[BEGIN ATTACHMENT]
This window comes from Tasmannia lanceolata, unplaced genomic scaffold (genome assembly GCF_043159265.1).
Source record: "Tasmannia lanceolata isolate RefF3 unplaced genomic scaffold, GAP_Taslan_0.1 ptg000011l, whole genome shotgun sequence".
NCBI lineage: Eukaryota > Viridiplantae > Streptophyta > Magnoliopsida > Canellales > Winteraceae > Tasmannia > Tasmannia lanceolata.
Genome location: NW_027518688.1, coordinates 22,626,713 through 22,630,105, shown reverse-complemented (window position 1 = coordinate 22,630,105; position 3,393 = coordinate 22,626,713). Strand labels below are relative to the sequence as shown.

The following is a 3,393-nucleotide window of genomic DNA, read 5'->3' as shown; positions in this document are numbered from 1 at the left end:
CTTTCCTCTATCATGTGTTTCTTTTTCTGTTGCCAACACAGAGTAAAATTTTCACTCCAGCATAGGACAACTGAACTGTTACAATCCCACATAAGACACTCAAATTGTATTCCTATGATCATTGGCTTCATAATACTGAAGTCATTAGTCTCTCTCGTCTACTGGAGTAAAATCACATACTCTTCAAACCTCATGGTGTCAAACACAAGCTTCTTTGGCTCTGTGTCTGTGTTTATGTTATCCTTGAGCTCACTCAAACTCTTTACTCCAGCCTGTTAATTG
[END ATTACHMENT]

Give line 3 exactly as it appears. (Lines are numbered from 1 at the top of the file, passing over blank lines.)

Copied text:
NCBI lineage: Eukaryota > Viridiplantae > Streptophyta > Magnoliopsida > Canellales > Winteraceae > Tasmannia > Tasmannia lanceolata.